vivid gallery

Taisho uchikake. Taisho period (1912-1926), Japan.  The Kimono Gallery.  A vivid and remarkable silk wedding kimono featuring a masterful depiction of a phoenix, paulownia and peony flowers. The patterning technique is yuzen on a smooth, plain-spun high quality silk. The phoenix and the paulownia are intimately associated in Japanese legend – the phoenix will only alight on the branches of this tree. A composite of several animals, the phoenix is a symbol of peace and the rising sun, a bird whose song is particularly musical and auspicious. Because the phoenix is the female counterpart of the male dragon and its varied colored feathers represent the traditional virtues of truthfulness, propriety, righteousness, benevolence and sincerity – it is an auspicious bridal motif. The peony is an auspicious flower, known as the flower of riches and honor and is an emblem of wealth and distinction. It symbolizes prosperity, happiness, and peace. An emblem of love and affection, the peony is often a symbol of feminine beauty.

What is it that has enabled George to captivate readers in so many different fields? What qualities are there about George’s work that ensnares readers, no matter what kind of story he’s telling?

For one thing, George has always been a richly romantic writer. Dry minimalism or the cooly ironic games of postmodernism so beloved by many modern writers and critics are not what you’re going to get when you open something by George R. R. Martin. What you’re going to get instead is a strongly-plotted story driven by emotional conflict and crafted by someone who’s a natural-born storyteller, a story that grabs you on the first page and refuses to let go.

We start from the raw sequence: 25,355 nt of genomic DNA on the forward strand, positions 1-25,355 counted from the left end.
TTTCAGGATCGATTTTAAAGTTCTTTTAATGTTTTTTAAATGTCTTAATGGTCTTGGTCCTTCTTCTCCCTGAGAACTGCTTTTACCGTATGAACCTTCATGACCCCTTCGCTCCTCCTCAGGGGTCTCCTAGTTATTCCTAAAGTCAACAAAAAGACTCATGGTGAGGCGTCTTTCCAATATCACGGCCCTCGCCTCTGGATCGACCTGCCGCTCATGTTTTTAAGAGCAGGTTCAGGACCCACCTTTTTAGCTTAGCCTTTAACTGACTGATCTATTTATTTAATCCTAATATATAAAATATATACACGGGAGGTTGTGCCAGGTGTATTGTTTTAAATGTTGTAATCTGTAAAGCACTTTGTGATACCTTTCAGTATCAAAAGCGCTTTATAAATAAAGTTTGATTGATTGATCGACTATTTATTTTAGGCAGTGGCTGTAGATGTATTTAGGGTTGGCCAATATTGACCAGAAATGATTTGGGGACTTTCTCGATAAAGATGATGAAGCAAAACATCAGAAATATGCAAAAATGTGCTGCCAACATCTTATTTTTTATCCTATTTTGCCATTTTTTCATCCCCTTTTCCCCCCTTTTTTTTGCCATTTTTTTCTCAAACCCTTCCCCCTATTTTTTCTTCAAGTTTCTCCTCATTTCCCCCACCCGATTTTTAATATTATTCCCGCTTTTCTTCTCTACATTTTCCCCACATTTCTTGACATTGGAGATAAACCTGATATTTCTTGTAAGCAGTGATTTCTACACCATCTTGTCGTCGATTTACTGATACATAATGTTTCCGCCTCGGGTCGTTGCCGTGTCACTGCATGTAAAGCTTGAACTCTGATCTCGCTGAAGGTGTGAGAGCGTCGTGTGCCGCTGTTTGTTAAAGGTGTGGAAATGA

You’re going to get adventure, action, conflict, romance, and lush, vivid human emotion: obsessive, doomed love, stark undying hatred, unquenchable desire, dedication to duty even in the face of death, unexpected veins of rich humor … and something that’s rare even in science fiction and fantasy these days (let alone the mainstream) - a love of adventure for adventure’s sake, a delighting in the strange and colorful, bizarre plants and animals, exotic scenery, strange lands, strange customs, stranger people, backed by the inexhaustible desire to see what’s over the next hill, or waiting on the next world. […]

The most important reason, though, why so many readers are affected so strongly by George’s work, is the people. George has created a gallery of vivid characters - sometimes touching, some¬times grotesque, sometimes touching and grotesque - unmatched by most other writers […]

George cares deeply about all of his people, even the spearcarriers, even the villains - and by caring so deeply, he makes you care for them as well. Once you’ve mastered this magic trick, you don’t really need another. […] And it is the thing that ensures that, no matter what field he chooses to work in, people will read him - and want to read him again.

–Gardner Dozois, Introduction to Dreamsongs, Vol. 1 by George R.R. Martin